Fir waves move very slowly, over decades, in the direction of the prevailing wind. Wind velocity at the edge of the tree canopy is over 50% higher than within the forest. Regeneration of waves occurs at about 60-year intervals. As you move back from the dying front of trees, the trees become increasingly older until you reach the following wave of dead trees. If you were to take time-lapse photography, the waves of dead trees would appear to be moving across the mountainside like a wave in the ocean.

Deer Mouse/White-footed Mouse (genus <i>Peromyscus</i>) © Sarah Carline
Deer Mouse/White-footed Mouse (genus Peromyscus) © Sarah Carline

Mice on Ice

By Julia Pupko

In Vermont, we have two native mouse species (White-footed Mouse (Peromyscus leucopus) and Deer Mouse (Peromyscus maniculatus)) and two native jumping mouse species (Meadow Jumping Mouse (Zapus hudsonius) and Woodland Jumping Mouse (Napaeozapus insignis)). Of these species, only the Meadow Jumping Mouse and Woodland Jumping Mouse hibernate. But what about Vermont’s two other mouse species? 

White-footed Mice are found across much of the United States and possess different regional adaptations to their local climates. For example, the peak breeding season of southern White-footed Mouse populations occurs in winter, when temperatures are cooler. However, for northern White-footed Mouse populations, surviving harsh winters demands immense energy expenditure, making breeding in warmer months more advantageous. 

Despite freezing temperatures, White-footed Mice remain active throughout the winter, occasionally entering torpor for short periods on exceptionally cold days. They sometimes cache food and nest communally with other White-footed Mice for warmth. In northern climates, White-footed Mice make thicker, more insulated nests to reduce the amount of energy needed to stay warm while in their nests. Generally, White-footed Mice are highly adaptable and readily change their behavior in response to environmental conditions.

Deer Mice implement many adaptive measures comparable to White-footed Mice in winter. Deer Mice create nests both above and belowground, utilizing abandoned burrows for underground nests. They also nest in groups during the winter for warmth, sometimes in groups greater than 15 individuals. Deer Mice are aggressive winter food cachers, with one individual caching up to 3.2 quarts of food for the winter in hollow logs and other protected areas.  As with White-footed Mice, the timing of Deer Mouse breeding season depends on the local climate. In Vermont, Deer Mice typically stop breeding before December.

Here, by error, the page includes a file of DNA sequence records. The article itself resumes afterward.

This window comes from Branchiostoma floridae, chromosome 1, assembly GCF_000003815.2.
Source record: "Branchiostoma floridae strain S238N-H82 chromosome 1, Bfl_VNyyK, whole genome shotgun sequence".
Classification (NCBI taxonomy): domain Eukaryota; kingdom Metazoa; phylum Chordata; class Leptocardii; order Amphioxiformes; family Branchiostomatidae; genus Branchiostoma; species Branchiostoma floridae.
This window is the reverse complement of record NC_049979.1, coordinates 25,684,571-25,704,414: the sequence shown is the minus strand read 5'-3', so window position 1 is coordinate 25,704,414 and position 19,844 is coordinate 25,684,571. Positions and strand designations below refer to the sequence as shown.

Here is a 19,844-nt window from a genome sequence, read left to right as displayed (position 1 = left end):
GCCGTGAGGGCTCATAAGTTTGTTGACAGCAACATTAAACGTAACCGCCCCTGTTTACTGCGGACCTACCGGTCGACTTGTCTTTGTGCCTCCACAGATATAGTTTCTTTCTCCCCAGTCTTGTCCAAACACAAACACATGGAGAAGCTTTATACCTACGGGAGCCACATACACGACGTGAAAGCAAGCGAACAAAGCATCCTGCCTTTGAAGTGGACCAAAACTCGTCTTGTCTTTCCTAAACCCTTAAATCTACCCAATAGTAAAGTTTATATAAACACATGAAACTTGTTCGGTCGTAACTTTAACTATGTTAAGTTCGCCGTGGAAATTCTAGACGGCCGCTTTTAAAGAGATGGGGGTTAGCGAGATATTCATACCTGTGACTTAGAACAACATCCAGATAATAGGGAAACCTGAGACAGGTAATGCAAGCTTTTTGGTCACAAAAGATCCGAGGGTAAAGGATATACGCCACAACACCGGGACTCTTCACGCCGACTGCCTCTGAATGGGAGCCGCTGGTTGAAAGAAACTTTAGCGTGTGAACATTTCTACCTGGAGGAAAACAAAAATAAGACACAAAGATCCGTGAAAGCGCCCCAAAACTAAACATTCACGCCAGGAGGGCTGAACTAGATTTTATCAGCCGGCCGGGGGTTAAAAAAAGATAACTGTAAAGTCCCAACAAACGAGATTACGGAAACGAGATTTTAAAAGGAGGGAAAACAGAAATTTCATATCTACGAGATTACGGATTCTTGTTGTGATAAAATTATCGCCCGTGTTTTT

These two species sometimes nest together during the winter and leave tail-drag marks when they travel on the snow’s surface. As the December snow starts to fall, keep your eyes open for tiny tracks in the snow with the tell-“tail” imprint. And make sure to share them with the Vermont Atlas of Life on iNaturalist!

Dark Fishing Spider <i>(Dolomedes tenebrosus)</i> © Kent McFarland
Dark Fishing Spider (Dolomedes tenebrosus) © Kent McFarland

Spiders in Winter

By Susan Hindinger

Winter can be tough on all of us. It’s cold, our lips get chapped, and fresh veggies are hard to come by. It turns out spiders have their own versions of these very challenges to manage. When winter’s cold sets in, spiders employ strategies that many other organisms use to deal with the cold, dry air, and lack of food—either they go dormant, remain active, or lay eggs and then die.

Spiders are “poikilothermic,” meaning their body temperatures vary significantly, more or less tracking that of their environment. The chief challenge of winter for spiders in the temperate zone, then, is dealing with the cold.

As many as 85% of the temperate spider species go dormant for the winter, hunkering below the leaf litter. Their metabolism slows, their legs draw up tight against their bodies to conserve heat and moisture, and they wait it out. They can go months without a meal, although they are not truly hibernating and will dine if the opportunity presents itself. Where a blanket of snow insulates the ground, spiders maintain body temperatures around 0 degrees Celsius even when the temperature above the snow is much colder by exploiting a comparatively warm microhabitat much as subnivean rodents do. This environment also retains more available moisture than unprotected places, so dormant spiders successfully avoid desiccation.